Active net gears include, inter alia, seine nets and various forms of trawl nets. Seine nets are vertical nets, with a floating top line and weighted bottom line, actively hauled to encircle a set area of water and pull the fish within that area to shore. They are a preferred gear for sampling fish communities in shallow littoral environments such as beaches, estuaries and artificial impoundments (Lapointe, Corkum & Mandrak 2006). A cod-end at the centre of the net acts as a corral point for fish as they are brought to shore. Seine netting is generally regarded as non-destructive, although mortality of small-bodied species and post-release mortality of discarded by-catch species have been recorded (Kennelly & Gray 2000). Fish mortality can be minimised by handling fish within the submerged cod-end before bringing the net onshore. In some cases, seine netting can damage submerged macrophyte habitat in haul regions, although the impact is usually minor (Bayley & Herendeen 2000).

Trawling refers to nets towed from a boat, which usually sample hyper-benthic environments. The use of dragged or towed gears, which may damage the habitat, benthic environment or animals sampled (Feyrer et al. 2013), should be avoided or minimised (UFRC 2014). Alternative methods should also be sought where possible; for example, Feyrer et al. (2013) investigated the use of attaching a camera to the open cod-end of a trawl net, allowing fish to be recorded but to pass through the net unharmed, greatly reducing mortality.

Electrofishing: Electrofishing is one of the most effective and commonly employed sampling methods in shallow freshwater environments (Snyder 2003). While generally considered non-destructive, it can have negative impacts (Snyder 2003). In extreme cases, severe spinal injuries, internal haemorrhages, bleeding at the gills, physiological stress, asphyxiation and harmful effects on embryos have been recorded (Snyder 2003). It is therefore recommended that researchers familiarise themselves with, and apply, recommendations for international best practises regarding electrofishing (e.g. Beaumont et al. 2002; Goodchild 1991). Current strengths and settings and the electrofishing gear itself should be suited to the target species and conditions in the study area, such as conductivity, water depth and survey area (Bohlin et al. 1989). When sampling threatened or endangered fishes, electrofishing should be used with caution and alternative methods employed where possible (Ellender et al. 2012). If multiple electrofishing passes are intended, all fish captured should immediately be removed from the net and placed in aerated buckets, filled with ambient water, to avoid prolonged exposure. Bohlin et al. (1989) and Snyder (2003) provide comprehensive reviews on standardising electrofishing protocols and harmful effects of electrofishing.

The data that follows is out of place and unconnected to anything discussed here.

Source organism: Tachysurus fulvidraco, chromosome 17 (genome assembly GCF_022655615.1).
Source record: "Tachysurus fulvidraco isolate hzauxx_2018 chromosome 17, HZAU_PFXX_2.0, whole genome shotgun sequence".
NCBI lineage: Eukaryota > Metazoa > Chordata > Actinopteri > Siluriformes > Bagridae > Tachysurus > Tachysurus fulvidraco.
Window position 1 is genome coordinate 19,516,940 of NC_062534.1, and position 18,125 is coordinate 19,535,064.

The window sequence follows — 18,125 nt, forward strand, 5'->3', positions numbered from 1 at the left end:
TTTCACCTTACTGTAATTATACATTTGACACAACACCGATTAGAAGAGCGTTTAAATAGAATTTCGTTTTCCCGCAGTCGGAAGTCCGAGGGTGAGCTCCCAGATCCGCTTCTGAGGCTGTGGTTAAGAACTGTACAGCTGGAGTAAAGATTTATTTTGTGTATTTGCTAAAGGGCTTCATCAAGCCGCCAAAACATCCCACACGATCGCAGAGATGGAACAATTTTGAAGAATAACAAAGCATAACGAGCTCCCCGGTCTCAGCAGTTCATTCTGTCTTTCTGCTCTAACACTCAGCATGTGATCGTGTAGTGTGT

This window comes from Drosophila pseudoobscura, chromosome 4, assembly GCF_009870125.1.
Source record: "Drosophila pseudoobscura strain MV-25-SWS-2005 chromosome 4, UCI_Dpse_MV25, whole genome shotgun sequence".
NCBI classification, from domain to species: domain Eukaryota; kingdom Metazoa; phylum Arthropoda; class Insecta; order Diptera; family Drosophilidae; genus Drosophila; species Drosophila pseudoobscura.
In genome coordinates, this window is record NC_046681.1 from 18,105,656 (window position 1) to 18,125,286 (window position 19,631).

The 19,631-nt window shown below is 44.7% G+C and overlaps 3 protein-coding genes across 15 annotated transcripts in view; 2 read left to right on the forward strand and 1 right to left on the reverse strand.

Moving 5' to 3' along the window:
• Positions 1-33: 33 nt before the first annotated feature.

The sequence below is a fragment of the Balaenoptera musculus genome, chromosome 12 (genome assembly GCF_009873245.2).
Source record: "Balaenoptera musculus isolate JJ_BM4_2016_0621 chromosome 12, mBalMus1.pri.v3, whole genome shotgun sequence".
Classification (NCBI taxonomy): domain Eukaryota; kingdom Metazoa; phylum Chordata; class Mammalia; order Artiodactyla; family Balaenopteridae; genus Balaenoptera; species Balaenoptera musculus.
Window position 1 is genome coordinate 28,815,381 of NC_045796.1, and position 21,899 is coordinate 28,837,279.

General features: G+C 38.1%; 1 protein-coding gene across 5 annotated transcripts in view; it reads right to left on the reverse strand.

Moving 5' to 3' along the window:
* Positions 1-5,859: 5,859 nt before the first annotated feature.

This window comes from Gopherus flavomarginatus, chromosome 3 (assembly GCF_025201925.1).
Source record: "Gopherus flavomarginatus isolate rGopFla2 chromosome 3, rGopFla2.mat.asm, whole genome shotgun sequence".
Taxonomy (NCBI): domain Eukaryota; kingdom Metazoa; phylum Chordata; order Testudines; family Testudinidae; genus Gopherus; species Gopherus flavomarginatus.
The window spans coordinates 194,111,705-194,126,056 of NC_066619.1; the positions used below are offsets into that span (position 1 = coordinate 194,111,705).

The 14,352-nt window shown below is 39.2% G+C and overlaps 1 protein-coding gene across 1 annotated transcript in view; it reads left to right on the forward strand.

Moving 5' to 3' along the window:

Hook-and-line fishing: Hook-and-line fishing is commonly used in a range of research applications, such as quantifying abundance, assessing community structure and for tagging studies (Bennett & Attwood 1993; Dunlop, Mann & Van der Elst 2013; Willis et al. 2000). Catch-and-release is often employed, whereby fishes are released to the capture environment after undergoing procedures such as measuring or tagging, with minimal impact to the fishes and environment (Cooke et al. 2013a). However, excessive fight times or post-capture air exposure and high water temperatures have been shown to induce physiological stress responses in hook-and-line caught fishes, with implications for their successful release (Cooke & Suski 2004). In addition, fish captured by hook-and-line fishing may be subjected to stress as a result of barotrauma injuries if rapidly brought to the surface (Keniry et al. 1996), or damage to the gills or viscera through hook ingestion (Domeier, Dewar & Nasby-Lucas 2003). The potential impacts of hook-and-line fishing should thus be thoroughly considered before using this method to capture endangered species or in excessive water depths where barotrauma is likely.

Relevant mitigation measures, such as choice of hook design and size, optimal fishing times and minimised handling times need to be considered (see Cooke & Suski 2004). The use of circle hooks has been shown to decrease the incidence of gut- or deep-hooking (Cooke & Suski 2004) and post-release mortality (Prince et al. 2007) and the use of barbless hooks can reduce injury and facilitate hook removal (Schaeffer & Hoffman 2002). Brownscombe et al. (2016) provide guidelines for best practice in catch-and-release recreational fisheries.